Introduce in more detail the eight areas of excellence for execution that make up the Implementation Compass. At north is People. Leaders don’t implement the strategy, the People do and they must be engaged and know what to do.
At north-east is the Biz Case. This is the least understood area on the Compass. The Biz Case creates a sense of urgency by appealing to both the hearts (emotional) and minds (logic) of everyone in the organization. The Biz Case does not explain what the strategy is (that happens under Communication), it explains why we need a new strategy and why the organization must change.
At east is Communicate. As communication becomes easier, many leaders are becoming worse at it. Bridges 2012 research reveals that only 5% of staff members can explain what their own organization’s strategy is.
Ask the question What is the goal of communicating strategy?
Explain the four goals of communication and emphasize that in implementation most of the time should be spent constantly updating the progress against the strategy and the objectives.
At south-east is Measure. Two key messages are: When a organization changes its strategy it must change the measures. The measures track the implementation and provide critical feedback on the implementation progress and what is and not working. Change your Strategy, Change your Measures. Measures drive behaviors. The measure will influence the performance of the staff members.
At south is Culture. The organization’s culture will drive the way you implement your strategy. Two companies can have the same strategy e.g. to be number one, but how they implement it is driven by the culture.
At south-west is Process. Translating strategy into the business means… examining what needs to change in the way people do their work and empowering them to make the required changes. A strategy implementation provides an excellent opportunity to invite staff members to eliminate non –value adding work and to improve the processes.
Leaders must also identify and inform staff members what they should “STOP” doing, for example, with the new strategy what customer segments do we no longer target or which products are we no longer selling.
At west is Reinforce. Implementation is only sustained when you reward and recognize individuals for taking the right actions. Leaders must reinforce the right actions both with financial and non-financially reinforcement. The reward system must change. Ignoring it is not an option.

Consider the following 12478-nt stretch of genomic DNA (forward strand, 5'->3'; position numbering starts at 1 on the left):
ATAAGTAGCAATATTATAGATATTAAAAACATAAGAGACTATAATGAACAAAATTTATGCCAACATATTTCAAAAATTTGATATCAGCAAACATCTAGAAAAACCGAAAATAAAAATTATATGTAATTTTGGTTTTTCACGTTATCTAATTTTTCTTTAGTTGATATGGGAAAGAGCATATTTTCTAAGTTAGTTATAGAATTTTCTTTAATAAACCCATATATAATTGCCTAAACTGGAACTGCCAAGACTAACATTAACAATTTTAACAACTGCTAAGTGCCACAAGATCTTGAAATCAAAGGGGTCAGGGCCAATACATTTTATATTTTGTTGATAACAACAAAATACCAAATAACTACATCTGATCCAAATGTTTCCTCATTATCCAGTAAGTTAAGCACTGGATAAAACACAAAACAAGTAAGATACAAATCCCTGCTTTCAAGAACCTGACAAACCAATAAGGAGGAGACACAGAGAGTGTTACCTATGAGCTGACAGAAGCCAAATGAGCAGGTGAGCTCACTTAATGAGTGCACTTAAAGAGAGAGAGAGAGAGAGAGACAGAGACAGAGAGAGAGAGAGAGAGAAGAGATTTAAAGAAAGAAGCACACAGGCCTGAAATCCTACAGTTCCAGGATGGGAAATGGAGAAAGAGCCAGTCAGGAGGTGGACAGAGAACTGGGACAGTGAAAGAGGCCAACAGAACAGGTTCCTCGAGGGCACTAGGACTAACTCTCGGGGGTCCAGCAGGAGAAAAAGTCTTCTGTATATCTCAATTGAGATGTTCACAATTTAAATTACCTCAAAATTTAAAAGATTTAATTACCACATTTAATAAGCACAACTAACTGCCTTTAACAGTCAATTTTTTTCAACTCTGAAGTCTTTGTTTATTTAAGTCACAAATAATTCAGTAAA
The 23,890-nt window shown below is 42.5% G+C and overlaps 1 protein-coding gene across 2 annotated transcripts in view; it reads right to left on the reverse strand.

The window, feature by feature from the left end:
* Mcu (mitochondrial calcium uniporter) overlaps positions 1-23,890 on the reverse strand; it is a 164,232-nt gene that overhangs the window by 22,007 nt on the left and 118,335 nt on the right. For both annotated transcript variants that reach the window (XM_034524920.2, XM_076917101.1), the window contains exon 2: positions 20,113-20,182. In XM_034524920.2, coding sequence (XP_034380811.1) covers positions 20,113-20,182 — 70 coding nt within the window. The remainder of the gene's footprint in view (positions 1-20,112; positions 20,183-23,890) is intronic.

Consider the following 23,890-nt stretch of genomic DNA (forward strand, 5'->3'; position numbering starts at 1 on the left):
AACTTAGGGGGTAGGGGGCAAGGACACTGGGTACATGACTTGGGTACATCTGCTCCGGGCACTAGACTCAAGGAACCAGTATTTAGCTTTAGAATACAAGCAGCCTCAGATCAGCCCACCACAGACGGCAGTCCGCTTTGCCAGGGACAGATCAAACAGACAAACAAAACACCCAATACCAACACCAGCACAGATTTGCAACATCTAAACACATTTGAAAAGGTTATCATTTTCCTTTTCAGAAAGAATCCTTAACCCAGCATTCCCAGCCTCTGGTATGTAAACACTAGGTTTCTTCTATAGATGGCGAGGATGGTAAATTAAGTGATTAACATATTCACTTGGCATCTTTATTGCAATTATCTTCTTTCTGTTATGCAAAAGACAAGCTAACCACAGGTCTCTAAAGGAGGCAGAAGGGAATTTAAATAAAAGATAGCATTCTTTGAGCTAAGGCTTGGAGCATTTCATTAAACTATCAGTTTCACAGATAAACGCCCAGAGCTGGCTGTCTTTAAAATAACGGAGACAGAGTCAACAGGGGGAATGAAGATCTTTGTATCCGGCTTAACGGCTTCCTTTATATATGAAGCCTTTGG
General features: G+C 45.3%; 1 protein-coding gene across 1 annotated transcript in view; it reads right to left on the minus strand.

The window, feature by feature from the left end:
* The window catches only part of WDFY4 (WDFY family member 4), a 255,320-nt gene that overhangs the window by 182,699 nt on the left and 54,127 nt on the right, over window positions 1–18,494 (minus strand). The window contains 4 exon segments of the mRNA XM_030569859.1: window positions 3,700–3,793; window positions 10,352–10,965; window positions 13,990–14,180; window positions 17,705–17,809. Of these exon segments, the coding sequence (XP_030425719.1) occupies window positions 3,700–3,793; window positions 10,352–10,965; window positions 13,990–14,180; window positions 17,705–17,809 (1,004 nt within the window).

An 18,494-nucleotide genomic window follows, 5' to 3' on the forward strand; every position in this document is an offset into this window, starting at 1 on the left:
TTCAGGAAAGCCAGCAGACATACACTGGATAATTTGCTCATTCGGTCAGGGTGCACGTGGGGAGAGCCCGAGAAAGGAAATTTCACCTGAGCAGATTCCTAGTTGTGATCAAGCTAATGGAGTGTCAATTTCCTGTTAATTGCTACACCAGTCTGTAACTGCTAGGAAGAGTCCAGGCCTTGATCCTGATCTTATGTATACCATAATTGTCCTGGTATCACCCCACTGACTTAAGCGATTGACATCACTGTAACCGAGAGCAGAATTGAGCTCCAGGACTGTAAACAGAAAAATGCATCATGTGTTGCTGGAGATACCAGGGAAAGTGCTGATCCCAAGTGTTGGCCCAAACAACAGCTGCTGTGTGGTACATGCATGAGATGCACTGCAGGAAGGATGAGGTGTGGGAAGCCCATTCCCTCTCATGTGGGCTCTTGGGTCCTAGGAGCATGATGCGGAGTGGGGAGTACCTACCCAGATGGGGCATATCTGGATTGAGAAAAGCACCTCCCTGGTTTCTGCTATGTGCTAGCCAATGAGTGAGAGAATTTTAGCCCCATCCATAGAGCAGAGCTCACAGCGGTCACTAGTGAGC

At north-west is Review. Many companies only review their strategy once or twice a year. This is not enough. We must review part of the implementation every two-weeks and the whole implementation every quarter. Staff members pay attention to what leaders pay attention to. Regular reviews keep everyone focused.
A summary of the Compass.
Ask the audience to find a partner (or at a table) and to discuss the following 5 questions. Present each question one at a time.
This presentation was designed and developed by Bridges Business Consultancy Int. The icons have hyperlinks and is available for download from the links on the page. Thank you.
the whole strategy
“One of the criticisms we would
have of some of our colleagues who have
studied strategy (and some consultants
who advice on strategy) is that they
assum e that once you design strategy it
Professor of Business Admin
Harvard Business School
“They don’t lookinside the process
and realize that its much more complicated.”
Leaders are educated
to plan not to
We only teach
Top Six Reasons Implementation Fails
1. Strategy is long-term and they run the business short-term/
2. Leaders underestimate the implementation challenge
3. Leaders are trained to plan not to execute
5. People do not understands what the new strategy is, why we
need it and how it impacts the business
6. Failing to align everyone in the organization to take the right
4. Implementation never goes according to plan
Is everyone constantly
communicated to about
what’s working, what’s
not and what’s going to
Align Processes to the
Do staff members
have an opportunity to
change the daily
processes to meet the
requirements of the
Changing Pay Grabs
Are the behaviors and
actions required to
implement the new
strategy encouraged and
Biz Case Urgency
Communicate What’s Happening
Reinforce Right Actions
Review Discipline of Doing
Implementation Compass Summary
2. What worked?
3. What did not workwell?
1. Identify an implementation you were involved in?
4. What did you learn?
5. What would you do differently going forward fromwhat you have
learned fromthis presentation?
Designed & Developed by:
Downloadable from www.implementation-hub.com